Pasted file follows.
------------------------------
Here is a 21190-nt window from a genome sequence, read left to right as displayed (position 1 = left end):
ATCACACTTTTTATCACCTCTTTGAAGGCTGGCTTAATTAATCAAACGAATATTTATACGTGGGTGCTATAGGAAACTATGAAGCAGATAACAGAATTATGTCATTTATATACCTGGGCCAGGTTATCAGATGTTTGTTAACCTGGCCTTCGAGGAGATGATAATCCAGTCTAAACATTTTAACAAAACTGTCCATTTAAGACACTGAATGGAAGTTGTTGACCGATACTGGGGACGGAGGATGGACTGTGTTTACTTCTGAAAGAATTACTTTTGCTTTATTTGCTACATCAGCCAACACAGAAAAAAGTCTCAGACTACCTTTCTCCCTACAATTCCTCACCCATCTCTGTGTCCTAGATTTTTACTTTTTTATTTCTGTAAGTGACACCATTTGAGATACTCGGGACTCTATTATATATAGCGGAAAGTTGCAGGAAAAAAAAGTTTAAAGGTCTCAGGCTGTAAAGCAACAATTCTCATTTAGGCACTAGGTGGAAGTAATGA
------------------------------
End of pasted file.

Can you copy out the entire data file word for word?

Here is a 21190-nt window from a genome sequence, read left to right as displayed (position 1 = left end):
ATCACACTTTTTATCACCTCTTTGAAGGCTGGCTTAATTAATCAAACGAATATTTATACGTGGGTGCTATAGGAAACTATGAAGCAGATAACAGAATTATGTCATTTATATACCTGGGCCAGGTTATCAGATGTTTGTTAACCTGGCCTTCGAGGAGATGATAATCCAGTCTAAACATTTTAACAAAACTGTCCATTTAAGACACTGAATGGAAGTTGTTGACCGATACTGGGGACGGAGGATGGACTGTGTTTACTTCTGAAAGAATTACTTTTGCTTTATTTGCTACATCAGCCAACACAGAAAAAAGTCTCAGACTACCTTTCTCCCTACAATTCCTCACCCATCTCTGTGTCCTAGATTTTTACTTTTTTATTTCTGTAAGTGACACCATTTGAGATACTCGGGACTCTATTATATATAGCGGAAAGTTGCAGGAAAAAAAAGTTTAAAGGTCTCAGGCTGTAAAGCAACAATTCTCATTTAGGCACTAGGTGGAAGTAATGA